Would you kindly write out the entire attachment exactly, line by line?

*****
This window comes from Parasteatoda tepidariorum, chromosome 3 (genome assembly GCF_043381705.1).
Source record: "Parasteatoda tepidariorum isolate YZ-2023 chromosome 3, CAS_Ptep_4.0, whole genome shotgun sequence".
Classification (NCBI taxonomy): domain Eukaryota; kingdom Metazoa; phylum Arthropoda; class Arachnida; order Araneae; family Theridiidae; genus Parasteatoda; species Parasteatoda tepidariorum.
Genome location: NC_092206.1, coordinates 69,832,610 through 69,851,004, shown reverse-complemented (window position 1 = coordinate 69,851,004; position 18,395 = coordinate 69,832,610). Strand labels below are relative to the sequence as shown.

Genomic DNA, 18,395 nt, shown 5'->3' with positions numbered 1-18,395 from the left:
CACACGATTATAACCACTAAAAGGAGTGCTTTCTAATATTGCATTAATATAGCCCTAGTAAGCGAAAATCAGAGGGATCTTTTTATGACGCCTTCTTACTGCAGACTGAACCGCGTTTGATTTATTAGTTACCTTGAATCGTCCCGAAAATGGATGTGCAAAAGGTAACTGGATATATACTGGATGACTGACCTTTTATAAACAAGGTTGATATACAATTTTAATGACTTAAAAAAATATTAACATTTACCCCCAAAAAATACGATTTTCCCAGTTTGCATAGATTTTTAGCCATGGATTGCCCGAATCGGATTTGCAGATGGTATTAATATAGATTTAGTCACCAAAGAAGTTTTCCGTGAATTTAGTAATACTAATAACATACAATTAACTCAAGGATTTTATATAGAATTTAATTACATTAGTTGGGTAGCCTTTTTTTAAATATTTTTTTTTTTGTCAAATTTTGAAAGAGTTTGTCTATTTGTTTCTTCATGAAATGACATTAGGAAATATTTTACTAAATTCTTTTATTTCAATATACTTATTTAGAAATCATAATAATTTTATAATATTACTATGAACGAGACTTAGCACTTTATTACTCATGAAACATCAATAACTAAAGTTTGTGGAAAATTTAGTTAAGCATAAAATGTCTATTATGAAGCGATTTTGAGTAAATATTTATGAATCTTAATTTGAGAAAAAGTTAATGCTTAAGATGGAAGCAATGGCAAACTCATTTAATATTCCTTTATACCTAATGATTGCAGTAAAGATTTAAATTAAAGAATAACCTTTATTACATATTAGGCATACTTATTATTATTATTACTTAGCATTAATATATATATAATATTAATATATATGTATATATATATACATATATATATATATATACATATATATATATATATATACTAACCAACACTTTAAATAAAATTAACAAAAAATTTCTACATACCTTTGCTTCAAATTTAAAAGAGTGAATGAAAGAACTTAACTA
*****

This window comes from Parasteatoda tepidariorum, chromosome 3 (genome assembly GCF_043381705.1).
Source record: "Parasteatoda tepidariorum isolate YZ-2023 chromosome 3, CAS_Ptep_4.0, whole genome shotgun sequence".
Classification (NCBI taxonomy): domain Eukaryota; kingdom Metazoa; phylum Arthropoda; class Arachnida; order Araneae; family Theridiidae; genus Parasteatoda; species Parasteatoda tepidariorum.
Genome location: NC_092206.1, coordinates 69,832,610 through 69,851,004, shown reverse-complemented (window position 1 = coordinate 69,851,004; position 18,395 = coordinate 69,832,610). Strand labels below are relative to the sequence as shown.

Genomic DNA, 18,395 nt, shown 5'->3' with positions numbered 1-18,395 from the left:
CACACGATTATAACCACTAAAAGGAGTGCTTTCTAATATTGCATTAATATAGCCCTAGTAAGCGAAAATCAGAGGGATCTTTTTATGACGCCTTCTTACTGCAGACTGAACCGCGTTTGATTTATTAGTTACCTTGAATCGTCCCGAAAATGGATGTGCAAAAGGTAACTGGATATATACTGGATGACTGACCTTTTATAAACAAGGTTGATATACAATTTTAATGACTTAAAAAAATATTAACATTTACCCCCAAAAAATACGATTTTCCCAGTTTGCATAGATTTTTAGCCATGGATTGCCCGAATCGGATTTGCAGATGGTATTAATATAGATTTAGTCACCAAAGAAGTTTTCCGTGAATTTAGTAATACTAATAACATACAATTAACTCAAGGATTTTATATAGAATTTAATTACATTAGTTGGGTAGCCTTTTTTTAAATATTTTTTTTTTTGTCAAATTTTGAAAGAGTTTGTCTATTTGTTTCTTCATGAAATGACATTAGGAAATATTTTACTAAATTCTTTTATTTCAATATACTTATTTAGAAATCATAATAATTTTATAATATTACTATGAACGAGACTTAGCACTTTATTACTCATGAAACATCAATAACTAAAGTTTGTGGAAAATTTAGTTAAGCATAAAATGTCTATTATGAAGCGATTTTGAGTAAATATTTATGAATCTTAATTTGAGAAAAAGTTAATGCTTAAGATGGAAGCAATGGCAAACTCATTTAATATTCCTTTATACCTAATGATTGCAGTAAAGATTTAAATTAAAGAATAACCTTTATTACATATTAGGCATACTTATTATTATTATTACTTAGCATTAATATATATATAATATTAATATATATGTATATATATATACATATATATATATATATACATATATATATATATATATACTAACCAACACTTTAAATAAAATTAACAAAAAATTTCTACATACCTTTGCTTCAAATTTAAAAGAGTGAATGAAAGAACTTAACTA